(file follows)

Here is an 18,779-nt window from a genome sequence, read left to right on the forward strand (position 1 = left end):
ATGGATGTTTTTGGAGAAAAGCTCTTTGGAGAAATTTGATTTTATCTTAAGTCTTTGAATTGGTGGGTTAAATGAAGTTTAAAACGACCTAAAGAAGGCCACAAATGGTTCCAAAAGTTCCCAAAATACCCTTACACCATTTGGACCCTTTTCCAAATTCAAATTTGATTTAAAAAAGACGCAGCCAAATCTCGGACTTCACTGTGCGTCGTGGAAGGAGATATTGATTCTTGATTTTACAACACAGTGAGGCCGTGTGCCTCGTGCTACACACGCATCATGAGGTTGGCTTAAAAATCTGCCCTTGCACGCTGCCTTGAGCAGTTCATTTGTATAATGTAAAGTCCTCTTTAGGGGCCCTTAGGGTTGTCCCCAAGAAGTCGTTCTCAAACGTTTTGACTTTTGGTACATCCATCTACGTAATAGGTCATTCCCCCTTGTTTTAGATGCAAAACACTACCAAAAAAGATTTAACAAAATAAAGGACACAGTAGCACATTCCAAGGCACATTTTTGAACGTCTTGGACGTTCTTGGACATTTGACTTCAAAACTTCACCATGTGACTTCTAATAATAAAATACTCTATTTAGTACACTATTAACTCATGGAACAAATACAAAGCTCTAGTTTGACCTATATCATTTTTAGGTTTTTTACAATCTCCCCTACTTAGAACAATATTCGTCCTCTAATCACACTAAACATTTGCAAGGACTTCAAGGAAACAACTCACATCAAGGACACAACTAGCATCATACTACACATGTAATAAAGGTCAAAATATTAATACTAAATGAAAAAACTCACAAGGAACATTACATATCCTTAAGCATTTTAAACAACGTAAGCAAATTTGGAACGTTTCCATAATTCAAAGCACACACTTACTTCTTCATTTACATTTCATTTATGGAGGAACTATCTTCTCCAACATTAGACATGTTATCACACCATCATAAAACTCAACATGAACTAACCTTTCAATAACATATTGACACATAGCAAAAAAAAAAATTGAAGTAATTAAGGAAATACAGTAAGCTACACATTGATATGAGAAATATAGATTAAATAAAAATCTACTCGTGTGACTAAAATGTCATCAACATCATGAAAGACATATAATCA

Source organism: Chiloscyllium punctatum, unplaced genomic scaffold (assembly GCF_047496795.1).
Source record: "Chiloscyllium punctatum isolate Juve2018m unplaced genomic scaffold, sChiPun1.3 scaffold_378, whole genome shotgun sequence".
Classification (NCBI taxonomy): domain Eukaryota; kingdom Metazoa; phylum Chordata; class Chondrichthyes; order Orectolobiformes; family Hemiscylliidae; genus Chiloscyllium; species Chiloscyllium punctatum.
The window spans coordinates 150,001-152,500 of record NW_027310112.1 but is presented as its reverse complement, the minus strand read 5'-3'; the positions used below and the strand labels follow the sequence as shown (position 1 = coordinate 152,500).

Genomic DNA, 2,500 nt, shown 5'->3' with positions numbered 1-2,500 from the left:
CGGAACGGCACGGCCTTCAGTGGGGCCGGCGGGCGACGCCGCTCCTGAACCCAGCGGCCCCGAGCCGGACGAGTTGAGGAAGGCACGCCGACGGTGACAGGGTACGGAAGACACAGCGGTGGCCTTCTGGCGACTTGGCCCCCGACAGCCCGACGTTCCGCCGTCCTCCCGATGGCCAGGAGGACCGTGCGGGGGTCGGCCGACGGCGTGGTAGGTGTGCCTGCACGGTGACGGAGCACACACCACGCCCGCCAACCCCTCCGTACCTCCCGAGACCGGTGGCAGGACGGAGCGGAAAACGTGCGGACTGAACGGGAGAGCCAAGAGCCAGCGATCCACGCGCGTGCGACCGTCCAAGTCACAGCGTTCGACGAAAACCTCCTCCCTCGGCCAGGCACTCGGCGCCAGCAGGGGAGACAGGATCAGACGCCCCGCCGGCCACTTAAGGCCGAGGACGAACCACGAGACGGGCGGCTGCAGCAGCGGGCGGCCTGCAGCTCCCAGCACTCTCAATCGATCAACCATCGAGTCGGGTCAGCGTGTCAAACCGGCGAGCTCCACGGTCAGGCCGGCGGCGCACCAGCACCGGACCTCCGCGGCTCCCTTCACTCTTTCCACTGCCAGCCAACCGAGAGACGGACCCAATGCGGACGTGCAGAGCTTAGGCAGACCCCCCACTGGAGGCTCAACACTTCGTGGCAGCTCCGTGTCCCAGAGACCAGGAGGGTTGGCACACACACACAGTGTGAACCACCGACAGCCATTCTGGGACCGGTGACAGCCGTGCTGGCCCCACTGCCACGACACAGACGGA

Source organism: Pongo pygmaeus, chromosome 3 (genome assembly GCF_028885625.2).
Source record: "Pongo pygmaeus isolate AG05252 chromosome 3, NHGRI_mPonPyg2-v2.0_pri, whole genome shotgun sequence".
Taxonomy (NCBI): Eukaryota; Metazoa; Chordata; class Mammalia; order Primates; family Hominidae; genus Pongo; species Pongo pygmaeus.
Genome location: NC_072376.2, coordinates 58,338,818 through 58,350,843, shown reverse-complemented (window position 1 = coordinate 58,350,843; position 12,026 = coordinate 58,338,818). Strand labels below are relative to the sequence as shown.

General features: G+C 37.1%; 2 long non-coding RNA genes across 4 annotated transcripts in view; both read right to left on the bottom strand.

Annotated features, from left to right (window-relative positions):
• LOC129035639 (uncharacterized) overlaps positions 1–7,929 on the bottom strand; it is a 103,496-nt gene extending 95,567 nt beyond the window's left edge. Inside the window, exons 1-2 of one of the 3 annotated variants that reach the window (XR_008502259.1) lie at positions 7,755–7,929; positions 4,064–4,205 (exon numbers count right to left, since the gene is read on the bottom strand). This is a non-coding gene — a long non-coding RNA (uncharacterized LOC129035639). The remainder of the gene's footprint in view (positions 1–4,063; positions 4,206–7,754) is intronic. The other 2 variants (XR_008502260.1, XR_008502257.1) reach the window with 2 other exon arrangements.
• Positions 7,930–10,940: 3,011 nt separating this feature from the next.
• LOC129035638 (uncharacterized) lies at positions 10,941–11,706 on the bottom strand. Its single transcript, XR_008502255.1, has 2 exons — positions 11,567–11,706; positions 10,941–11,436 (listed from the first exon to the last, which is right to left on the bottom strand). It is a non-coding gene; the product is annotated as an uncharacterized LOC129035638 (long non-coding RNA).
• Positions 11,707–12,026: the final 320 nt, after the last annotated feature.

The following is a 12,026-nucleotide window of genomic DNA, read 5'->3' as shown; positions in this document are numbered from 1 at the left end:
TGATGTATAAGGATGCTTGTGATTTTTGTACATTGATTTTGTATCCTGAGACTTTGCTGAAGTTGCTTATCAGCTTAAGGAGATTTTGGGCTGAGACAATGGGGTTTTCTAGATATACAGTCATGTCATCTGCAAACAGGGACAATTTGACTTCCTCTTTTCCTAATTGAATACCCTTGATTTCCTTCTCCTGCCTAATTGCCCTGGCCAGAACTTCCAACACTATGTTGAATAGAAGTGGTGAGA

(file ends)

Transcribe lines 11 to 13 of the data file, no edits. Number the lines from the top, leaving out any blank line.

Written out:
Taxonomy (NCBI): Eukaryota; Metazoa; Chordata; class Mammalia; order Primates; family Hominidae; genus Pongo; species Pongo pygmaeus.
Genome location: NC_072376.2, coordinates 58,338,818 through 58,350,843, shown reverse-complemented (window position 1 = coordinate 58,350,843; position 12,026 = coordinate 58,338,818). Strand labels below are relative to the sequence as shown.

General features: G+C 37.1%; 2 long non-coding RNA genes across 4 annotated transcripts in view; both read right to left on the bottom strand.